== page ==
HOMEWARD BOUND: FOLK OUTFIT LOOKING HOMEWARD COMES TO ILM IN SUPPORT OF THEIR SELF-TITLED DEBUT ALBUM
Rising up from the Durham/Chapel Hill area, up-and-coming Americana brethren will be playing tracks from their new recording in the Port City this week. Look Homeward will bring their banjo-pickin’ and Southern-inspired sonic style to Bourgie Nights (127 Princess St.) this Friday, May 22.
Penned after UNC alumni Thomas Wolfe’s novel of the same, Look Homeward banded in 2012. Brothers Lee and Will Anderson added Alex Bingham on bass for the release of their first EP “The Hunger and the Ghost” (2013). Comprising five tracks, the recording was self-produced and recorded with Daniel Goans of Lowland Hum.
“The recording time was a Christmas present from Lee’s brother Will, and the EP was recorded over the course of a couple of weekends in bedrooms with a nearly nonexistent budget,” Greene tells. “These songs are about longing, love, God, mystery, death, and the American South.”
Since the band’s formation and their first release, Will has stepped down in order to attend medical school at Wake Forest University. However, the outfit still is filled to the brim with talent, featuring Wilson Ferdinand Greene IV (banjo) and Evan Ringel (trombone/fiddle).
“We come from an array of music backgrounds,” Greene tells, “but the common thread that unites us is our love for both traditional string-band music and Motown/soul music. The introduction of the trombone and fiddle galvanized two musical influences mentioned above. We like to think about the sound as a marriage of banjo and brass, or even a mixing of Eastern and Western NC. The songs have come more into their own and sound more like themselves than ever before.”
Ringel and Bingham both pursued degrees in jazz music at UNCG, and Lee fortified his interest in music by writing songs after discovering the work of Bob Dylan. While living in a cabin in Foscoe, NC, he furthered his interest by trying his hand at folk music. Sequestered by the snowiest winter in recorded history for Boone, NC, (and without any working TV stations), Anderson’s solitude fully immersed him in the world of music.
Likewise, Outer Banks native Greene grew up listening to the sun-kissed tunes of beach music. “[I] later picked up clawhammer banjo from a close friend while studying at UNC Chapel Hill,” Greene informs.
Once Look Homeward fortified their current lineup, they quickly began playing various venues and working on new, original music. Childhood bonds have helped them secure the necessary talent when it comes to recording. They re-enlisted the help of Groan for their self-titled debut, which was released on May 5. Groan produced the album.
“Lee grew up with Daniel in Greensboro and they have remained close friends since childhood,” Greene details. “Daniel was a major influence upon Lee and one of the reasons Lee is doing what he’s doing. Daniel encouraged us to find out who mixed our favorite records and reach out to them.”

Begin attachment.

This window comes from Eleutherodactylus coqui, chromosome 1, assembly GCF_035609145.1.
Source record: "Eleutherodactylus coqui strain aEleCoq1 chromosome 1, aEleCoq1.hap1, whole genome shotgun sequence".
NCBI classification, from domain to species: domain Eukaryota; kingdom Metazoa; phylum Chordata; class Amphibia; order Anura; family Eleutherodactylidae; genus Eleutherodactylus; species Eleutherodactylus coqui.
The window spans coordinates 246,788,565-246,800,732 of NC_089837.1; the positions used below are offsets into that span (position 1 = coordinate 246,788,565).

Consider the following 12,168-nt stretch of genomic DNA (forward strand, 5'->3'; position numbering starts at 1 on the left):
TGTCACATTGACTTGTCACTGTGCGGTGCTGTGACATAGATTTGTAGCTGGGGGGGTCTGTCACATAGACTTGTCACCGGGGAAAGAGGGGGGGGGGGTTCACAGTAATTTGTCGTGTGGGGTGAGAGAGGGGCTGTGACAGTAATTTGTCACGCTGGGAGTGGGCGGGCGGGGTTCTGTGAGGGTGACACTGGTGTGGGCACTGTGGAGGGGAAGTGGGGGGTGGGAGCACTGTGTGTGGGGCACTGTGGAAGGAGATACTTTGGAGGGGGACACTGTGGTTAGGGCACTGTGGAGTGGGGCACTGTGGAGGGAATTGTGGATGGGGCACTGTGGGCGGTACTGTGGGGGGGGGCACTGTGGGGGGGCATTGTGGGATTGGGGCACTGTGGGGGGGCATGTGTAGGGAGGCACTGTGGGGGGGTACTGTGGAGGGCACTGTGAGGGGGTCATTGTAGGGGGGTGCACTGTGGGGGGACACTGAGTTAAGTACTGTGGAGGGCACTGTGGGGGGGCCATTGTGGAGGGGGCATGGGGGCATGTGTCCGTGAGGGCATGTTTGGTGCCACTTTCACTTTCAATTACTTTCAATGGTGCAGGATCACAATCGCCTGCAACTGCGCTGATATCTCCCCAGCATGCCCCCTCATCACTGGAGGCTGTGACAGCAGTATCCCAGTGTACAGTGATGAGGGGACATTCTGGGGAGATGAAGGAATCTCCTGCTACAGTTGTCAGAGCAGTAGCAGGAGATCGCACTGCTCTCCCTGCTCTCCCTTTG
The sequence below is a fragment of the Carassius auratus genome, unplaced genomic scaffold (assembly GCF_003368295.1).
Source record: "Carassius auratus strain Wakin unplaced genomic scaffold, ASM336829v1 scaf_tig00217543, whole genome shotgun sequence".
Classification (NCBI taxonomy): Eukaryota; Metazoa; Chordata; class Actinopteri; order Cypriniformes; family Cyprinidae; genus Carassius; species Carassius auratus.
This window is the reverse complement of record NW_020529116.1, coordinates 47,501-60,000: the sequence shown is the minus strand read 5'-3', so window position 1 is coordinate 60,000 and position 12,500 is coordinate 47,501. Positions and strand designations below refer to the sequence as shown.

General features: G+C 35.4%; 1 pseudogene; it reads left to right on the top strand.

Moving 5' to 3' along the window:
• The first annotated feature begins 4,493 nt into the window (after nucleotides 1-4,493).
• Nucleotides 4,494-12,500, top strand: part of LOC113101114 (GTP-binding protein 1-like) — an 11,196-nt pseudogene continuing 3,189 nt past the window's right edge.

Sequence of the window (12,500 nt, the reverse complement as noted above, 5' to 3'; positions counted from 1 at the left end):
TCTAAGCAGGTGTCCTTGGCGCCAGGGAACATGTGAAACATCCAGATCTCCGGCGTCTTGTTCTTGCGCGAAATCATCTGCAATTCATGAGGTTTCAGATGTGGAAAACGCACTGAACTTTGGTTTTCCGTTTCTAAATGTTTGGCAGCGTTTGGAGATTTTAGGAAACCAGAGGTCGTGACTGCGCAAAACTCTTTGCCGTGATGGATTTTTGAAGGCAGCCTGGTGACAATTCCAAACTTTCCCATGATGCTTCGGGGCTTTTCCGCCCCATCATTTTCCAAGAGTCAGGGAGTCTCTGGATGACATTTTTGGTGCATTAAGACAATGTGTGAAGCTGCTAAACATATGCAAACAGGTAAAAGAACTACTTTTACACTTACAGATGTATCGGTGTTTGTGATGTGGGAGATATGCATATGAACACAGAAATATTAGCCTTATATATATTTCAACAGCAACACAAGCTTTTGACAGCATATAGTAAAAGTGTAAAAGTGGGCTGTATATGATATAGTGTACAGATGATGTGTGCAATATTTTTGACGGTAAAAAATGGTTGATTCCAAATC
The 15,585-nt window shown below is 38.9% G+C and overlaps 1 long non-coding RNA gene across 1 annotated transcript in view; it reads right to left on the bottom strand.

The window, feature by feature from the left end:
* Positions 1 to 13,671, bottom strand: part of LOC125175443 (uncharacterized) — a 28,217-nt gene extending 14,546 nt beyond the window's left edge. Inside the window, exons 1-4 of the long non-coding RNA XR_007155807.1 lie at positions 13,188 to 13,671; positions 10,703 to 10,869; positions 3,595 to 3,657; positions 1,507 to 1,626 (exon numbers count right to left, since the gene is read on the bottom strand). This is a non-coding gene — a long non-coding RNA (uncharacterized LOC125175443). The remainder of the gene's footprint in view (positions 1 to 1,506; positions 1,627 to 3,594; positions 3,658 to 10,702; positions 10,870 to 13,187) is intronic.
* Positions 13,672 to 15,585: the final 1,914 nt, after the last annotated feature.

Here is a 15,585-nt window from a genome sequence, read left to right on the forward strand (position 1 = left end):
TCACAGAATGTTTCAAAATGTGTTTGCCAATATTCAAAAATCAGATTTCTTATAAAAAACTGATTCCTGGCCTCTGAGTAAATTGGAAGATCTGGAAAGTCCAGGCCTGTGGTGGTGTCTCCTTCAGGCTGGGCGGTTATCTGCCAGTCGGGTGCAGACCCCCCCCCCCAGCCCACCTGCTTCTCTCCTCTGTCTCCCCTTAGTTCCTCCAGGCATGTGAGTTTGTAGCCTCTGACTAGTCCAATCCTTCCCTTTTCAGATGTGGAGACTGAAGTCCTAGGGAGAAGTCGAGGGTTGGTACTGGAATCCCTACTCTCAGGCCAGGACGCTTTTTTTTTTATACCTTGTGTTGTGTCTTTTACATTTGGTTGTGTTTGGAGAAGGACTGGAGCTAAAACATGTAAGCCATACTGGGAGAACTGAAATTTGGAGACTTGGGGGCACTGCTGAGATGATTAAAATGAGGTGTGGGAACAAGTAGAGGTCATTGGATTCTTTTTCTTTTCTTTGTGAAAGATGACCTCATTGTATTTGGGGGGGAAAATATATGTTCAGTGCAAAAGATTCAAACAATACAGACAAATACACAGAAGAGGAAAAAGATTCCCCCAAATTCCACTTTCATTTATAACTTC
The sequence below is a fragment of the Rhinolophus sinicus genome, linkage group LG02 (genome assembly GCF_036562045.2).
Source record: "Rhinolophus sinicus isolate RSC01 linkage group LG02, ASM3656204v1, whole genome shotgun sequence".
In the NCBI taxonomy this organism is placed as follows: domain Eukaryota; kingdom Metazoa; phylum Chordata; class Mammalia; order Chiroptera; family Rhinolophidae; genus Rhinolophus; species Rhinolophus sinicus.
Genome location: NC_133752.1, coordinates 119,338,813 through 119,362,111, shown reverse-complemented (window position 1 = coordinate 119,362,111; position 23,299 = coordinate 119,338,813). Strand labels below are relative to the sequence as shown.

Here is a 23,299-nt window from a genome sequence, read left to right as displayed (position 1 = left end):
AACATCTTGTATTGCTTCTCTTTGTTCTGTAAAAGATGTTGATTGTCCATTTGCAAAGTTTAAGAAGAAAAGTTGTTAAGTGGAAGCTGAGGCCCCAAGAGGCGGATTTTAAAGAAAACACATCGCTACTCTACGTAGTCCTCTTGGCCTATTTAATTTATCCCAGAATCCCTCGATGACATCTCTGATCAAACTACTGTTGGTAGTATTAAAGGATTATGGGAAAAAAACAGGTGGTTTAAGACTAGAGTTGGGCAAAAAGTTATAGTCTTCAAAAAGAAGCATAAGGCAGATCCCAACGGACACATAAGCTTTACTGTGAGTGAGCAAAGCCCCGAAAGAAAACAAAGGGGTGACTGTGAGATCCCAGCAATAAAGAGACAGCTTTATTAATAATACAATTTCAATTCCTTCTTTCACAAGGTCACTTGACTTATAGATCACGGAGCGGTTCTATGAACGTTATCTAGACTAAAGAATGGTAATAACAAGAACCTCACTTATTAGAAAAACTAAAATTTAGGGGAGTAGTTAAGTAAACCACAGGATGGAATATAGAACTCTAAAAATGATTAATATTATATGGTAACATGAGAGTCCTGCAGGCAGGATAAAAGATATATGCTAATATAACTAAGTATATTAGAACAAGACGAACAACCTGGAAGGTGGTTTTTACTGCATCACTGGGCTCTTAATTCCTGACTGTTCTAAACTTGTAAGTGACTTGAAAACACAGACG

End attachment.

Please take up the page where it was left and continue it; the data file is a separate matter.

They took his advice and immediately began sending out emails to big-name engineers. Luck (and talent) was ever in their favor, as Grammy-winning engineers Paul Kolderie (Della Mae, Radiohead, Uncle Tupelo) and Ruadhri Cushnan (Mumford and Sons, Ed Sheeran, U2) answered their calls.
With a producer and two worthy mixers on hand, they set aside one week last spring to record the 11-track album. Groan’s expertise helped their sound evolve from the bare-bones EP to accommodate added instruments. They recorded “Look Homeward” in Fidelitorium Studios, and funded the project with crowdsourcing platform Kickstarter. They also used the engineering chops of Chapel Hill legend Jeff Crawford. It’s currently available on iTunes, Amazon and Google Play.
Their sense of connection shines through in the album. Look Homeward’s divergent musical sensibilities seamlessly meld, taking on country and jazz elements. While “Steamboat,” which also was featured on their EP, encompasses a pure folk vibe, “Motown” revels in the tumpeting sounds of a gay ol’ New Orleans parade. The album slows down and wears its heart on its sleeve with “Caroline.”
“We worked over 12-hour days and were totally exhausted, but it was an incredible experience unlike any other,” Greene professes. “We all undoubtedly grew closer to each other as a band.”
Now, the band continues to tour in support of the album. The road for any new musician is hard. Ultimately, the teancity to succeed becomes an unparalleled experience.
“Trying to make it as a band requires taking a lot of risks: leaps of faith, not knowing how things will work out,” Greene muses. “We’re pretty damn poor but happy as clams. We’re having a blast, we’re all best friends, and we love the adventure—just taking it all a day at a time and enjoying the ride.”